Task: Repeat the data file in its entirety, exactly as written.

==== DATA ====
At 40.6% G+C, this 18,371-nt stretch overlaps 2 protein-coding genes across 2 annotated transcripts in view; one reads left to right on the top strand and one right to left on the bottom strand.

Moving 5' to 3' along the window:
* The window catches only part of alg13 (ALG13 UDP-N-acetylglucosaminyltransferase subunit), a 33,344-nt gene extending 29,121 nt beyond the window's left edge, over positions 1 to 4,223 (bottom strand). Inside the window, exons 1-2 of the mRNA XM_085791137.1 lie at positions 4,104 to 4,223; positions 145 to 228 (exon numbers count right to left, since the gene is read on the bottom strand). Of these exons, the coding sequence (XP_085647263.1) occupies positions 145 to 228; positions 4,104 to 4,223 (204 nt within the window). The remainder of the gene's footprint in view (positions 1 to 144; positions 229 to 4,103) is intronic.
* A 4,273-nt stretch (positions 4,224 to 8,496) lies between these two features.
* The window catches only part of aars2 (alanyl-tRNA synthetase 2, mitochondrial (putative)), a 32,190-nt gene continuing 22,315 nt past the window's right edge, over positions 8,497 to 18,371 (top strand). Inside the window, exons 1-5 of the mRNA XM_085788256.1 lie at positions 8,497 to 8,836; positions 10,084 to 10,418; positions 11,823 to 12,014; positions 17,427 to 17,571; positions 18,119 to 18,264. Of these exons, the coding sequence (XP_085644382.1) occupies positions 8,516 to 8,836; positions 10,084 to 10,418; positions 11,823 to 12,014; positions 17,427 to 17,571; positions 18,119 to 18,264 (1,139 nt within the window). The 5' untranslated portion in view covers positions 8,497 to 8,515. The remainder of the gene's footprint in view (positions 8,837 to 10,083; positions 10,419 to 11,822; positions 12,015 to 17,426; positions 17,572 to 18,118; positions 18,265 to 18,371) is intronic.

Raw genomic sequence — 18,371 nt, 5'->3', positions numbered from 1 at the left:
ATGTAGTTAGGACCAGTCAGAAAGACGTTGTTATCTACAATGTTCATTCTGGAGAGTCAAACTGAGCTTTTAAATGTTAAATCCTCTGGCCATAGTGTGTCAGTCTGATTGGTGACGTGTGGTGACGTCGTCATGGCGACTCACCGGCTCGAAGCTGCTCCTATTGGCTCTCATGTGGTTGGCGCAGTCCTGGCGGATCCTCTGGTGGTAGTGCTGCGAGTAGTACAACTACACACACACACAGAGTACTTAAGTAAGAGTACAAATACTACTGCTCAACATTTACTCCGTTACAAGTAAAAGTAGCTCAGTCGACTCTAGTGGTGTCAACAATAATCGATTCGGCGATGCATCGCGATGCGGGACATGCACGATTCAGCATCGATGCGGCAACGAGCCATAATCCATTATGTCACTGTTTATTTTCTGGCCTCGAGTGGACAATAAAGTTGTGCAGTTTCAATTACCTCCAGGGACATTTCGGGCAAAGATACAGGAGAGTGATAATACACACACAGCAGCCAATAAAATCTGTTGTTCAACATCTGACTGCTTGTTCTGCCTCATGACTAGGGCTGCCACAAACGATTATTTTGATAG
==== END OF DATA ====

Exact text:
At 40.6% G+C, this 18,371-nt stretch overlaps 2 protein-coding genes across 2 annotated transcripts in view; one reads left to right on the top strand and one right to left on the bottom strand.

Moving 5' to 3' along the window:
* The window catches only part of alg13 (ALG13 UDP-N-acetylglucosaminyltransferase subunit), a 33,344-nt gene extending 29,121 nt beyond the window's left edge, over positions 1 to 4,223 (bottom strand). Inside the window, exons 1-2 of the mRNA XM_085791137.1 lie at positions 4,104 to 4,223; positions 145 to 228 (exon numbers count right to left, since the gene is read on the bottom strand). Of these exons, the coding sequence (XP_085647263.1) occupies positions 145 to 228; positions 4,104 to 4,223 (204 nt within the window). The remainder of the gene's footprint in view (positions 1 to 144; positions 229 to 4,103) is intronic.
* A 4,273-nt stretch (positions 4,224 to 8,496) lies between these two features.
* The window catches only part of aars2 (alanyl-tRNA synthetase 2, mitochondrial (putative)), a 32,190-nt gene continuing 22,315 nt past the window's right edge, over positions 8,497 to 18,371 (top strand). Inside the window, exons 1-5 of the mRNA XM_085788256.1 lie at positions 8,497 to 8,836; positions 10,084 to 10,418; positions 11,823 to 12,014; positions 17,427 to 17,571; positions 18,119 to 18,264. Of these exons, the coding sequence (XP_085644382.1) occupies positions 8,516 to 8,836; positions 10,084 to 10,418; positions 11,823 to 12,014; positions 17,427 to 17,571; positions 18,119 to 18,264 (1,139 nt within the window). The 5' untranslated portion in view covers positions 8,497 to 8,515. The remainder of the gene's footprint in view (positions 8,837 to 10,083; positions 10,419 to 11,822; positions 12,015 to 17,426; positions 17,572 to 18,118; positions 18,265 to 18,371) is intronic.

Raw genomic sequence — 18,371 nt, 5'->3', positions numbered from 1 at the left:
ATGTAGTTAGGACCAGTCAGAAAGACGTTGTTATCTACAATGTTCATTCTGGAGAGTCAAACTGAGCTTTTAAATGTTAAATCCTCTGGCCATAGTGTGTCAGTCTGATTGGTGACGTGTGGTGACGTCGTCATGGCGACTCACCGGCTCGAAGCTGCTCCTATTGGCTCTCATGTGGTTGGCGCAGTCCTGGCGGATCCTCTGGTGGTAGTGCTGCGAGTAGTACAACTACACACACACACAGAGTACTTAAGTAAGAGTACAAATACTACTGCTCAACATTTACTCCGTTACAAGTAAAAGTAGCTCAGTCGACTCTAGTGGTGTCAACAATAATCGATTCGGCGATGCATCGCGATGCGGGACATGCACGATTCAGCATCGATGCGGCAACGAGCCATAATCCATTATGTCACTGTTTATTTTCTGGCCTCGAGTGGACAATAAAGTTGTGCAGTTTCAATTACCTCCAGGGACATTTCGGGCAAAGATACAGGAGAGTGATAATACACACACAGCAGCCAATAAAATCTGTTGTTCAACATCTGACTGCTTGTTCTGCCTCATGACTAGGGCTGCCACAAACGATTATTTTGATAG